“Maximizing the use of alternative water sources is vital to ensuring smart, sustainable growth in North Florida. We appreciate that our Governor and Legislature help advance projects like these to strengthen Florida’s water resources to continue to meet the demands of our citizens,” said Hugh Thomas, executive director of the District. 

Projects include: 

Santa Fe Basin Land Acquisition and Recharge – SRWMD – $3 million – This land acquisition project would provide storage and recharge for the MFLs of the Lower Santa Fe and Ichetucknee rivers through the diversion of excess water flows.

Groundwater Augmentation through surficial features – SRWMD – $500,000 – This project will provide recharge to the Upper Floridan Aquifer to benefit the MFLs across the District, with priority focus on the Lower Santa Fe and Ichetucknee rivers and regional water supply planning areas. This includes, but is not limited to, debris removal from karst features, enhanced capacity of surface water features, and management of stormwater and other high flow events.

Public Supply Efficiencies Phase 2 – SRWMD – $2 million – This project would develop infrastructure and conservation improvements to reduce water loss based on water audits information or conservation measures across the District.

W3C Regional Water and Wastewater System – The Waccasassa Water and Wastewater Cooperative – $120 million – Funding for this project would develop regional potable water and wastewater facilities to meet the needs of Cedar Key, Otter Creek, Bronson, and unserved areas of Levy County.

Wastewater Reuse, Nutrient Force Main – City of Jasper – $4.5 million – This project would remove Jaspers’ wastewater treatment facility effluent disposal from Baisden Swamp to provide both an alternative water supply for irrigation and supplement water storage in the Nutrient settling ponds.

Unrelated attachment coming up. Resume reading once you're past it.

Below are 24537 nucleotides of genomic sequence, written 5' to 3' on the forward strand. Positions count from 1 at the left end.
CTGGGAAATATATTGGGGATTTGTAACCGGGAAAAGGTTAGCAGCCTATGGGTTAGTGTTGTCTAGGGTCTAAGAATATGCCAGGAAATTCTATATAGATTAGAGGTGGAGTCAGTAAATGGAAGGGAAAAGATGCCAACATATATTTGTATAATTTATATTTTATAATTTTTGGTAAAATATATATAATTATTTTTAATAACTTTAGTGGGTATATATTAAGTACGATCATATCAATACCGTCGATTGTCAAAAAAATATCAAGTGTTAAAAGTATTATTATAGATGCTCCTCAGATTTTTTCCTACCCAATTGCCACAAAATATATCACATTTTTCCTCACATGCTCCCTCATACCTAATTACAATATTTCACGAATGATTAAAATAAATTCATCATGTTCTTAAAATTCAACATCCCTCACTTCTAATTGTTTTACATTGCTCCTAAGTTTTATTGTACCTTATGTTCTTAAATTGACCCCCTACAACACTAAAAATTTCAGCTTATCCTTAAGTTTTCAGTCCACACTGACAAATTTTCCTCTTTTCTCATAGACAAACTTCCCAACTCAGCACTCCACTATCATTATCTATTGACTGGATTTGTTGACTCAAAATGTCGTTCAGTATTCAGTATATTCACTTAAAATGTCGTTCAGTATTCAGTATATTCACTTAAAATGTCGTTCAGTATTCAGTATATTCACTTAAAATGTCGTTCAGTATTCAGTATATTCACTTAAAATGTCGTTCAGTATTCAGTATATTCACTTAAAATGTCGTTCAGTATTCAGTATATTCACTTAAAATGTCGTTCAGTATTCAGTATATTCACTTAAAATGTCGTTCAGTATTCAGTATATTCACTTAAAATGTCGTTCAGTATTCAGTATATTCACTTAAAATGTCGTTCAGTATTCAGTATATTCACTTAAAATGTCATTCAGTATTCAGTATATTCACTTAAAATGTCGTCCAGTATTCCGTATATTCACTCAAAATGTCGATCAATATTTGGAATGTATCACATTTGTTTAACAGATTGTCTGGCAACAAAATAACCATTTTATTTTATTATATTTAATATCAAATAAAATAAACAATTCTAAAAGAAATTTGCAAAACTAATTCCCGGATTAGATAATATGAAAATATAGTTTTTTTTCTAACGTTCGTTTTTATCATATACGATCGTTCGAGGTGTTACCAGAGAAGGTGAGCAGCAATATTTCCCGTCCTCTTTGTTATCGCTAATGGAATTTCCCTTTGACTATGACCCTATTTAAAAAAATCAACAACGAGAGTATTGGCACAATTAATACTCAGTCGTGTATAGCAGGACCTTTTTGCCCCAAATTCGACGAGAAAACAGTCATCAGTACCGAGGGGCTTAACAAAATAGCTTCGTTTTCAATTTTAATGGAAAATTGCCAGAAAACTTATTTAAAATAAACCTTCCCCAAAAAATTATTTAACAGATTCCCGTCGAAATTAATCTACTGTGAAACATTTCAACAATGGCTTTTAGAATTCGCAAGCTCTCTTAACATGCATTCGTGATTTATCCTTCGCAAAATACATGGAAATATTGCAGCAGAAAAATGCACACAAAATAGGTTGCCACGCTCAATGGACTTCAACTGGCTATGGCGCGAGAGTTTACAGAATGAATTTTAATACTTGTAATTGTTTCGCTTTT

The mission of the Suwannee River Water Management District is to protect and manage water resources using science-based solutions to support natural systems and the needs of the public. Headquartered in Live Oak, Florida, the District serves 15 surrounding north-central Florida counties.

North Florida Land Trust Facilitates the Preservation of more than 855 acres in Putnam County

More than 855 acres of land in a critical wildlife corridor in Putnam County will now be preserved forever in an agreement brokered by North Florida Land Trust (NFLT) and the Florida Department of Environmental Protection (FDEP). The organizations worked together to purchase the 855.35-acre conservation easement on family-owned land in the Ocala to Osceola Wildlife Corridor, or O2O. The conservation easement was acquired for $2.1 million funded through the Florida Forever program.